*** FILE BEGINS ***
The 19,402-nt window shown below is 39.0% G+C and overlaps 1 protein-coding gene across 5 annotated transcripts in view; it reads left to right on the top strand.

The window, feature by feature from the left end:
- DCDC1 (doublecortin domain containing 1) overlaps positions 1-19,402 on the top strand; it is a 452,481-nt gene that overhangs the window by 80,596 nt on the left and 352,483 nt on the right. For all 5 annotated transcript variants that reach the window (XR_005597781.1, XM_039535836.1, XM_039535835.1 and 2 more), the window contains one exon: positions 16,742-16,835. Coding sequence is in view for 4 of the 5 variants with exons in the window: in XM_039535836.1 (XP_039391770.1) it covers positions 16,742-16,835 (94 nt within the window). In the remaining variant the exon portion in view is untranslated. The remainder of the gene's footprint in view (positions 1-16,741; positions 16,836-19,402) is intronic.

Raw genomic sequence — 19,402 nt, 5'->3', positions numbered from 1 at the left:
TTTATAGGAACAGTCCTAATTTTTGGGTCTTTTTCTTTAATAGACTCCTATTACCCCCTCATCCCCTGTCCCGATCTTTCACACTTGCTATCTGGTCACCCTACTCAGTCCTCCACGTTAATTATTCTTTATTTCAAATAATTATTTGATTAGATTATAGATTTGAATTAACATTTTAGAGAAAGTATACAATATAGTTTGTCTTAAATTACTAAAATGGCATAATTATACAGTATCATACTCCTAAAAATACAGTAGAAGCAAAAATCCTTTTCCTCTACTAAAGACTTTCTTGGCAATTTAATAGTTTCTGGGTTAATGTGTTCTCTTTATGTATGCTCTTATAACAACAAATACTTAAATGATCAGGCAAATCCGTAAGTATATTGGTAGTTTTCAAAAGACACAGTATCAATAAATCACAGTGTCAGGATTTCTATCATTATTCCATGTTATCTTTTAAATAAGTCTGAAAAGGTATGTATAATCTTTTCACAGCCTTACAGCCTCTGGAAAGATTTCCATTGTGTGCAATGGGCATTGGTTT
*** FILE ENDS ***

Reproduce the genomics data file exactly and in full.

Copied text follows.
The 19,402-nt window shown below is 39.0% G+C and overlaps 1 protein-coding gene across 5 annotated transcripts in view; it reads left to right on the top strand.

The window, feature by feature from the left end:
- DCDC1 (doublecortin domain containing 1) overlaps positions 1-19,402 on the top strand; it is a 452,481-nt gene that overhangs the window by 80,596 nt on the left and 352,483 nt on the right. For all 5 annotated transcript variants that reach the window (XR_005597781.1, XM_039535836.1, XM_039535835.1 and 2 more), the window contains one exon: positions 16,742-16,835. Coding sequence is in view for 4 of the 5 variants with exons in the window: in XM_039535836.1 (XP_039391770.1) it covers positions 16,742-16,835 (94 nt within the window). In the remaining variant the exon portion in view is untranslated. The remainder of the gene's footprint in view (positions 1-16,741; positions 16,836-19,402) is intronic.

Raw genomic sequence — 19,402 nt, 5'->3', positions numbered from 1 at the left:
TTTATAGGAACAGTCCTAATTTTTGGGTCTTTTTCTTTAATAGACTCCTATTACCCCCTCATCCCCTGTCCCGATCTTTCACACTTGCTATCTGGTCACCCTACTCAGTCCTCCACGTTAATTATTCTTTATTTCAAATAATTATTTGATTAGATTATAGATTTGAATTAACATTTTAGAGAAAGTATACAATATAGTTTGTCTTAAATTACTAAAATGGCATAATTATACAGTATCATACTCCTAAAAATACAGTAGAAGCAAAAATCCTTTTCCTCTACTAAAGACTTTCTTGGCAATTTAATAGTTTCTGGGTTAATGTGTTCTCTTTATGTATGCTCTTATAACAACAAATACTTAAATGATCAGGCAAATCCGTAAGTATATTGGTAGTTTTCAAAAGACACAGTATCAATAAATCACAGTGTCAGGATTTCTATCATTATTCCATGTTATCTTTTAAATAAGTCTGAAAAGGTATGTATAATCTTTTCACAGCCTTACAGCCTCTGGAAAGATTTCCATTGTGTGCAATGGGCATTGGTTT